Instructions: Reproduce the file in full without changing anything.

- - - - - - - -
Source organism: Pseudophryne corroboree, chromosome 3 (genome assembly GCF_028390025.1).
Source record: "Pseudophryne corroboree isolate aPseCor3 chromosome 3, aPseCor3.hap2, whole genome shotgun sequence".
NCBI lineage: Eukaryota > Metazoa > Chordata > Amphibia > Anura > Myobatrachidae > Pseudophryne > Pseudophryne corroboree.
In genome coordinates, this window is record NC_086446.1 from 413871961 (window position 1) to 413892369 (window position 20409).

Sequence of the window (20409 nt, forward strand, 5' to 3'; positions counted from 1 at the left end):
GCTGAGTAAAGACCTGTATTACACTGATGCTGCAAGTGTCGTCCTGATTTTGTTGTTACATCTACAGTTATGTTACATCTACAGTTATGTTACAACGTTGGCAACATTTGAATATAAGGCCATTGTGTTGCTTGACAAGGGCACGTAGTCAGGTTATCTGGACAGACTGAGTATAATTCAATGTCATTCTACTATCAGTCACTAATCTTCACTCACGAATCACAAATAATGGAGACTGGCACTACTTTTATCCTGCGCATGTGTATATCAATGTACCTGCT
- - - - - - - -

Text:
Source organism: Pseudophryne corroboree, chromosome 3 (genome assembly GCF_028390025.1).
Source record: "Pseudophryne corroboree isolate aPseCor3 chromosome 3, aPseCor3.hap2, whole genome shotgun sequence".
NCBI lineage: Eukaryota > Metazoa > Chordata > Amphibia > Anura > Myobatrachidae > Pseudophryne > Pseudophryne corroboree.
In genome coordinates, this window is record NC_086446.1 from 413871961 (window position 1) to 413892369 (window position 20409).

Sequence of the window (20409 nt, forward strand, 5' to 3'; positions counted from 1 at the left end):
GCTGAGTAAAGACCTGTATTACACTGATGCTGCAAGTGTCGTCCTGATTTTGTTGTTACATCTACAGTTATGTTACATCTACAGTTATGTTACAACGTTGGCAACATTTGAATATAAGGCCATTGTGTTGCTTGACAAGGGCACGTAGTCAGGTTATCTGGACAGACTGAGTATAATTCAATGTCATTCTACTATCAGTCACTAATCTTCACTCACGAATCACAAATAATGGAGACTGGCACTACTTTTATCCTGCGCATGTGTATATCAATGTACCTGCT